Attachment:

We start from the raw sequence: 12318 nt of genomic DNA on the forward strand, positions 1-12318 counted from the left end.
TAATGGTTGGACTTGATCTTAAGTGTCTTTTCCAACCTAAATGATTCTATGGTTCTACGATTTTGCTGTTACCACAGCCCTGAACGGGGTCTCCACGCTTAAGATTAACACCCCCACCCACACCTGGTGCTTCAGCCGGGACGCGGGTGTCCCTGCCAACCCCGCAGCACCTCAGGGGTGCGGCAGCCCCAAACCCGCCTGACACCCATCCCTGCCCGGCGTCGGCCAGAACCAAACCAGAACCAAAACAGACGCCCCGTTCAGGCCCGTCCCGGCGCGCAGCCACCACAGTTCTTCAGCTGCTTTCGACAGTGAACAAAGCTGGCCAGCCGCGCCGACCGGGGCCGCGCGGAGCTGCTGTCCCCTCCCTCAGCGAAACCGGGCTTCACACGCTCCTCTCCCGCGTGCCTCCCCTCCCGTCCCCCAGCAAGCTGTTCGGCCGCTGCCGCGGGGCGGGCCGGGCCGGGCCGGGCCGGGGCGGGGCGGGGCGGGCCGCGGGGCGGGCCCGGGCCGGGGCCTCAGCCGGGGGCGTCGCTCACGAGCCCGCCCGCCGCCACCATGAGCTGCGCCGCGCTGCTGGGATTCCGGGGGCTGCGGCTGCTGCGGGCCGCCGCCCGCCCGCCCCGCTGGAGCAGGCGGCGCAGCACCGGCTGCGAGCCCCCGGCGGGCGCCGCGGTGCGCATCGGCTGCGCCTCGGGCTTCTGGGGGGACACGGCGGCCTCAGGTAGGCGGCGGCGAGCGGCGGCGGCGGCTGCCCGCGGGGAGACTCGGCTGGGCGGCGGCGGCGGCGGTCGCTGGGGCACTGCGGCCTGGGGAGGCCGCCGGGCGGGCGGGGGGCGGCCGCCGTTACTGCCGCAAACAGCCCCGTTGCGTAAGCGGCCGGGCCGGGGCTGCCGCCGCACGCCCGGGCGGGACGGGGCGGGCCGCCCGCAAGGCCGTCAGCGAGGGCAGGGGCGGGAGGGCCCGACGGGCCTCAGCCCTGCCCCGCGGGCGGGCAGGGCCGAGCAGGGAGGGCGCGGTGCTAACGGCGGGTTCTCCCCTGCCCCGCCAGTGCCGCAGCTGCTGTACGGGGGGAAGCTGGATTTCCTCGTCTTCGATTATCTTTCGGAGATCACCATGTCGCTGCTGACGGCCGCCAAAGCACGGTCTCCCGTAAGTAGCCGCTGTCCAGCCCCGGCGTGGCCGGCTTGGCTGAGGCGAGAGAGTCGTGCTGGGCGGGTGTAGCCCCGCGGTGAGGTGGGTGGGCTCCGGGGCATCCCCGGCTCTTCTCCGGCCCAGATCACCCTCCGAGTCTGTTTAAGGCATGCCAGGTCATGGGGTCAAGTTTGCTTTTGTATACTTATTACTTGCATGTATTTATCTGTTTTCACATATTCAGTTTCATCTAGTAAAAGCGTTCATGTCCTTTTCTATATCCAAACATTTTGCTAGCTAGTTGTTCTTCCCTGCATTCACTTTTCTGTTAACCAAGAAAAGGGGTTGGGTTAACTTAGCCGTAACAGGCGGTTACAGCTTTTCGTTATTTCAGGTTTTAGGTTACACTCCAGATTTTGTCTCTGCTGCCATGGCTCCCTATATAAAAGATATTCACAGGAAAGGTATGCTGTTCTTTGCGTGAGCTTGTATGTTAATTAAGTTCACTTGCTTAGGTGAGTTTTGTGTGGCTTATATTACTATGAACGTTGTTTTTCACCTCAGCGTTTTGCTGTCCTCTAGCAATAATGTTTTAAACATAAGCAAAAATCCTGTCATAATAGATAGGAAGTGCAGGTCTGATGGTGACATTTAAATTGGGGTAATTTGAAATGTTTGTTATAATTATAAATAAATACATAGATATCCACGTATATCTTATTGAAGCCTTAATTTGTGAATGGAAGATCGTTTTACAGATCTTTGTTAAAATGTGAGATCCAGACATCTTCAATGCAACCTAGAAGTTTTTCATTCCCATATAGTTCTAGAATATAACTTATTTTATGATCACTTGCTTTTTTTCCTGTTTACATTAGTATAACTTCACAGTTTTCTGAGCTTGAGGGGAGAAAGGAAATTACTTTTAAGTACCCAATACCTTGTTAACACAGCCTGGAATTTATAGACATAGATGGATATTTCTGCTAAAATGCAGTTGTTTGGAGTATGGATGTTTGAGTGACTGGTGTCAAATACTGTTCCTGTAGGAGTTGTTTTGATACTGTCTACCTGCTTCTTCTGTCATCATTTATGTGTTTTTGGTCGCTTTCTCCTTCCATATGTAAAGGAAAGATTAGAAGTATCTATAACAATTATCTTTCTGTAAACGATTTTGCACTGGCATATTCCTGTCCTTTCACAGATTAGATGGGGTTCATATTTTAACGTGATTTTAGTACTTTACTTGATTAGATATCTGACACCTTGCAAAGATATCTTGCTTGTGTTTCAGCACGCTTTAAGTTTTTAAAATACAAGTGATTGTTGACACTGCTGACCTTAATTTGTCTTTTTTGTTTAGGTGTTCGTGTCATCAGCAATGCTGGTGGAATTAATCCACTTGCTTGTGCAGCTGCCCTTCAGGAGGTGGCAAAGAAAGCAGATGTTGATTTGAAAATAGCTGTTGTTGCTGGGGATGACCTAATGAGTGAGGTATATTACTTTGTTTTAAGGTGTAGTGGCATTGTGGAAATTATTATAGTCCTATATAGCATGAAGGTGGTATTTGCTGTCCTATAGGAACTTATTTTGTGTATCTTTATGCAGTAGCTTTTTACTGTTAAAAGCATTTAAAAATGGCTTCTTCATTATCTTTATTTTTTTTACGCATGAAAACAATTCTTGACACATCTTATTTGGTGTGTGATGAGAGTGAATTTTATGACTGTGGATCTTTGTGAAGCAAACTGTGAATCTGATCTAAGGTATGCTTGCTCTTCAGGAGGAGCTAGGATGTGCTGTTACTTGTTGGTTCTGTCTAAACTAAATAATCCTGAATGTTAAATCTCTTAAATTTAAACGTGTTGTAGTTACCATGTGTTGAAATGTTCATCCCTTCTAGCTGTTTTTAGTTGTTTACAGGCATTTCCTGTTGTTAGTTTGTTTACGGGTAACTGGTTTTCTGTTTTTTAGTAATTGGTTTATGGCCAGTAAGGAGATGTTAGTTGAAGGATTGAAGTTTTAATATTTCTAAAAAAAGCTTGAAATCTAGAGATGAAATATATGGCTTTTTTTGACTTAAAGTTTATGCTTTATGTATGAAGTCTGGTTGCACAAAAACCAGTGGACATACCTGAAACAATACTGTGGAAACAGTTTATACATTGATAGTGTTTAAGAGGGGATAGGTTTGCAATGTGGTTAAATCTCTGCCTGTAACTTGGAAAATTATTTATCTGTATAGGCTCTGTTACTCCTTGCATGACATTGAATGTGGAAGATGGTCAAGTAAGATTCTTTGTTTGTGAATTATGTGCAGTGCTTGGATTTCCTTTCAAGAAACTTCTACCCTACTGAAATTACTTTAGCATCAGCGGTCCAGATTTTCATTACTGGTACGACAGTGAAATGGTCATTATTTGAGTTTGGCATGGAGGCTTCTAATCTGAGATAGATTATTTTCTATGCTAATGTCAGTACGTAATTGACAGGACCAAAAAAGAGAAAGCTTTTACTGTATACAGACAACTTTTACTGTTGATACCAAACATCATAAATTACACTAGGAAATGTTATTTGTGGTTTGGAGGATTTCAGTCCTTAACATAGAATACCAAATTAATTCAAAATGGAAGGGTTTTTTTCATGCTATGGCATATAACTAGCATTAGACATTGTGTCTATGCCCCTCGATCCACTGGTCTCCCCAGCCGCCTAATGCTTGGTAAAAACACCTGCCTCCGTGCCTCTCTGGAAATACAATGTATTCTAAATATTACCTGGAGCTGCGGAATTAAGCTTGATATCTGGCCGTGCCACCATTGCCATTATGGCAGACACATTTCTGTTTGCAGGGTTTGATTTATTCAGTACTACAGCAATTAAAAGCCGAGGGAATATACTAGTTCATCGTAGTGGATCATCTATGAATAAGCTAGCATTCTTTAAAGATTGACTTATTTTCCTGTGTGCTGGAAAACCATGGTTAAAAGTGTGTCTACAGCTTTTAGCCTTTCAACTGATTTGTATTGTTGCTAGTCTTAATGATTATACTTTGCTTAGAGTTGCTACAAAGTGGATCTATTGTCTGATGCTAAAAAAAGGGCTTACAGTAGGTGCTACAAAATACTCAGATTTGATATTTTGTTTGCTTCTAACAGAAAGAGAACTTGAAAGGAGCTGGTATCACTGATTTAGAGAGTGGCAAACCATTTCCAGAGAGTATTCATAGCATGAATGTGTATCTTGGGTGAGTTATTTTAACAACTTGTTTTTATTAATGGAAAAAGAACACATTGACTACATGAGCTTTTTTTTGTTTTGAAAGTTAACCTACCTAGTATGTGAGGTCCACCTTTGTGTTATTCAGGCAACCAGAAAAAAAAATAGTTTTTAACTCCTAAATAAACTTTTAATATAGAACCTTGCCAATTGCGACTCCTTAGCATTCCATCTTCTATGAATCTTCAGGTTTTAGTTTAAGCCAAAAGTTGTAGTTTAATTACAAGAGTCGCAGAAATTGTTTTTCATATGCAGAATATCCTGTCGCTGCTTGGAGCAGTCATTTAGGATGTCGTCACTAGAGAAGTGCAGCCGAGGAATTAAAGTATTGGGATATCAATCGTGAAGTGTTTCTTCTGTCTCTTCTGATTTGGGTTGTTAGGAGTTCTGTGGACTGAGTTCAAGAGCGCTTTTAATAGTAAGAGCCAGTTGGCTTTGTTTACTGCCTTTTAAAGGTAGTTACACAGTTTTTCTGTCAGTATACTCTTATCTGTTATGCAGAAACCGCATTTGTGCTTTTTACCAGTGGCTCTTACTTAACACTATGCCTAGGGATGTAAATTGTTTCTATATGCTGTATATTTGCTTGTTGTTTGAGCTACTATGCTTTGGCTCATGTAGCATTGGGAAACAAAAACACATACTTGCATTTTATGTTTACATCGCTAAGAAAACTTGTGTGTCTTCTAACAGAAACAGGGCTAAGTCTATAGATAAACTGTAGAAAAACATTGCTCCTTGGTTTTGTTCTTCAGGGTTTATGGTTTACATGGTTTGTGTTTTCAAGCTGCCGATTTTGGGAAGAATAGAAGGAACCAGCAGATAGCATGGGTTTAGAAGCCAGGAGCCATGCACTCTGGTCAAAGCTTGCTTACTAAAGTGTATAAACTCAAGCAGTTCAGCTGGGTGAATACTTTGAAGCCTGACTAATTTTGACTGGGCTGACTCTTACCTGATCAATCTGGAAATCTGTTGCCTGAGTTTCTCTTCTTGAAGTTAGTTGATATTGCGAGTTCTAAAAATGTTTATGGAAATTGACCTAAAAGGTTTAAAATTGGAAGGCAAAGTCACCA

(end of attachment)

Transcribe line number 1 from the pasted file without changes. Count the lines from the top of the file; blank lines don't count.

We start from the raw sequence: 12318 nt of genomic DNA on the forward strand, positions 1-12318 counted from the left end.